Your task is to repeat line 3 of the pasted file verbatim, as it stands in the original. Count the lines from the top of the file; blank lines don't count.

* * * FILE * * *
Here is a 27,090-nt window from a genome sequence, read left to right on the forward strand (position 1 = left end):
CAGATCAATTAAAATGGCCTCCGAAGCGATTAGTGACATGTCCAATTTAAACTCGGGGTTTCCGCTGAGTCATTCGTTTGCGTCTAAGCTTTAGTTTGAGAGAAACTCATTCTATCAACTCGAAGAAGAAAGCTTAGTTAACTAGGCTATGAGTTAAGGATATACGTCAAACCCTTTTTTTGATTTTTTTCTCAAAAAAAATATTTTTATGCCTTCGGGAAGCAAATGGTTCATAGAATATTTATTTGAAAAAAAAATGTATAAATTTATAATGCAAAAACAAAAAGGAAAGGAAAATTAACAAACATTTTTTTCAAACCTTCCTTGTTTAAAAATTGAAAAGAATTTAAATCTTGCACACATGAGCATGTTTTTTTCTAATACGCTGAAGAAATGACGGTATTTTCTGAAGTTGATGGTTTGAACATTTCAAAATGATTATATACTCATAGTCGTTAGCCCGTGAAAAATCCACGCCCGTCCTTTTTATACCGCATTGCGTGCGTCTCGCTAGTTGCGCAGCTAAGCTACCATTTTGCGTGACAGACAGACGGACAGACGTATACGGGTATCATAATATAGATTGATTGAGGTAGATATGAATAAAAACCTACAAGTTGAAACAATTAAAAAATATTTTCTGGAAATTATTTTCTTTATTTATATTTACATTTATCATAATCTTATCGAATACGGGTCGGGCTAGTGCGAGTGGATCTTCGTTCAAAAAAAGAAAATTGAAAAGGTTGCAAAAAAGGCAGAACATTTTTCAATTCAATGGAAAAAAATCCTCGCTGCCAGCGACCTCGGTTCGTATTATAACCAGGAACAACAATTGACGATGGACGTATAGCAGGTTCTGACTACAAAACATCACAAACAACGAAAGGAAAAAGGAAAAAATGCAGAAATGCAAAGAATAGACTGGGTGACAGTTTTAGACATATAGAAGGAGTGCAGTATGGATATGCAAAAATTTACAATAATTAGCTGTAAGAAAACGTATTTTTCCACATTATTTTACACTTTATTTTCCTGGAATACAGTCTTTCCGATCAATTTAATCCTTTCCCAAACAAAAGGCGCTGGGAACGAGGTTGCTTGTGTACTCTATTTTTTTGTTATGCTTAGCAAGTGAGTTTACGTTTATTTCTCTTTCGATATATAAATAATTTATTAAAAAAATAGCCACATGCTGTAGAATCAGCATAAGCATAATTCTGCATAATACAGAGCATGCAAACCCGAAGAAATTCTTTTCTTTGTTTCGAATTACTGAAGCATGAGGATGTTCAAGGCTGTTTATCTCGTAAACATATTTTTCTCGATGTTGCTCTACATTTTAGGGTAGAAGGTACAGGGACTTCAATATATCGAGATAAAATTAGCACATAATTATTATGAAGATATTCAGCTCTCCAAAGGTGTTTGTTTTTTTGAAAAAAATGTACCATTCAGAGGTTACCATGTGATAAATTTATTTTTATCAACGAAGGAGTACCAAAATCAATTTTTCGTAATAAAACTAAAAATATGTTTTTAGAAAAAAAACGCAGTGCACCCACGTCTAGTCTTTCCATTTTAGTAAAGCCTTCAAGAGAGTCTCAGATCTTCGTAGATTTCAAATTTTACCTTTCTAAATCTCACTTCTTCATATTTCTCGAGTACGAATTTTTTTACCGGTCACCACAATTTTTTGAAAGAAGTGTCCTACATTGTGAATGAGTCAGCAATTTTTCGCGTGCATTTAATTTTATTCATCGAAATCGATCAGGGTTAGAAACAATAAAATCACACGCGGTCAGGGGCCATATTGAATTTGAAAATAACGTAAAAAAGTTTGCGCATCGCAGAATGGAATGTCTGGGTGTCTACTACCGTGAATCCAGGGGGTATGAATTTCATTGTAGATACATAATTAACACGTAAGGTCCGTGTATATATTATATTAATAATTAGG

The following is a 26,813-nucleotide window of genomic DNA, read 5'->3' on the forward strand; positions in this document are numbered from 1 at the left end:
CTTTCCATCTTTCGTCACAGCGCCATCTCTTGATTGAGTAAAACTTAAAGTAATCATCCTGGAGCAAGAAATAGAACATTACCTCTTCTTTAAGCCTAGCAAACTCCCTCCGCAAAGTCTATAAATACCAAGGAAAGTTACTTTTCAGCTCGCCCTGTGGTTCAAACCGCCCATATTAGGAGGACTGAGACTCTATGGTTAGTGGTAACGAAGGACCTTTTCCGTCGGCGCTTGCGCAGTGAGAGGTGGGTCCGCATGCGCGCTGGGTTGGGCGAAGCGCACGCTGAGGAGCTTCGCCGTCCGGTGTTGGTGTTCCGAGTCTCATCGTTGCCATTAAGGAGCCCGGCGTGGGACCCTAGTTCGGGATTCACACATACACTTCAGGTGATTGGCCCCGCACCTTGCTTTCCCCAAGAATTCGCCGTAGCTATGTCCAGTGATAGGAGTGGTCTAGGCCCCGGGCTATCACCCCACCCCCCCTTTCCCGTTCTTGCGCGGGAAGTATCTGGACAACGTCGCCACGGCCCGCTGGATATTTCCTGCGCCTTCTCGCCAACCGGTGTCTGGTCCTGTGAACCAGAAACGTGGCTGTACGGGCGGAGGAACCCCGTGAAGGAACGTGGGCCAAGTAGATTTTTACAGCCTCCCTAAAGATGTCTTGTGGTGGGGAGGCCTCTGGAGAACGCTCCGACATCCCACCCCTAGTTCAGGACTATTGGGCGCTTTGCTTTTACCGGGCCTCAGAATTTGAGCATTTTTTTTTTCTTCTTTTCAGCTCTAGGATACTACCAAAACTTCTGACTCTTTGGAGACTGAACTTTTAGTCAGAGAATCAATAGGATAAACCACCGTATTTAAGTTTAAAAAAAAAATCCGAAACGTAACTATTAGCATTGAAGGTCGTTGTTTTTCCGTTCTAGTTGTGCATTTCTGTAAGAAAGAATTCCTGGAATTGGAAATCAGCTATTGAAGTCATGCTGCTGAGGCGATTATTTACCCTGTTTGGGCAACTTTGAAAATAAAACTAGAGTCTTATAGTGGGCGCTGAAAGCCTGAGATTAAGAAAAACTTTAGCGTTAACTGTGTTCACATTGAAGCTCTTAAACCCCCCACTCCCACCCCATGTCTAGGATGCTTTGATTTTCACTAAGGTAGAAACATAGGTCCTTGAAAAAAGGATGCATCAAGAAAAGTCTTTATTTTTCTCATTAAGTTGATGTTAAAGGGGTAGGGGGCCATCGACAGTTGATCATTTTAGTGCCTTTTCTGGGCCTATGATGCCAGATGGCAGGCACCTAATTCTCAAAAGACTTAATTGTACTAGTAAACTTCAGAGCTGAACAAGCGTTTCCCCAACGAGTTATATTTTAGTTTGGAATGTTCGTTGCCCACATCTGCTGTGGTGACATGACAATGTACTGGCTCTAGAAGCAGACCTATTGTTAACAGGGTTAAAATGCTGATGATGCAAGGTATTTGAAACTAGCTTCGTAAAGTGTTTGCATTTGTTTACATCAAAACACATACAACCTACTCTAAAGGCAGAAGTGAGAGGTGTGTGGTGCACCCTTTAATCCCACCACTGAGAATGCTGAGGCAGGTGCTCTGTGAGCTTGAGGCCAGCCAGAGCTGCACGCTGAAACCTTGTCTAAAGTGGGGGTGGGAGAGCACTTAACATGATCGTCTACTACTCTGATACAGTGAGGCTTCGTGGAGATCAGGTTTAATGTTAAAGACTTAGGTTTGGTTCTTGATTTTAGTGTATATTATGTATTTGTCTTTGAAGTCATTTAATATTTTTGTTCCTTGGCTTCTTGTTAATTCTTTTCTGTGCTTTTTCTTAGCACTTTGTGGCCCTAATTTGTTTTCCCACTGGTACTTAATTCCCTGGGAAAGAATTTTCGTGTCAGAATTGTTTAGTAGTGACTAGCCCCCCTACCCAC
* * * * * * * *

The following is a 26,813-nucleotide window of genomic DNA, read 5'->3' on the forward strand; positions in this document are numbered from 1 at the left end: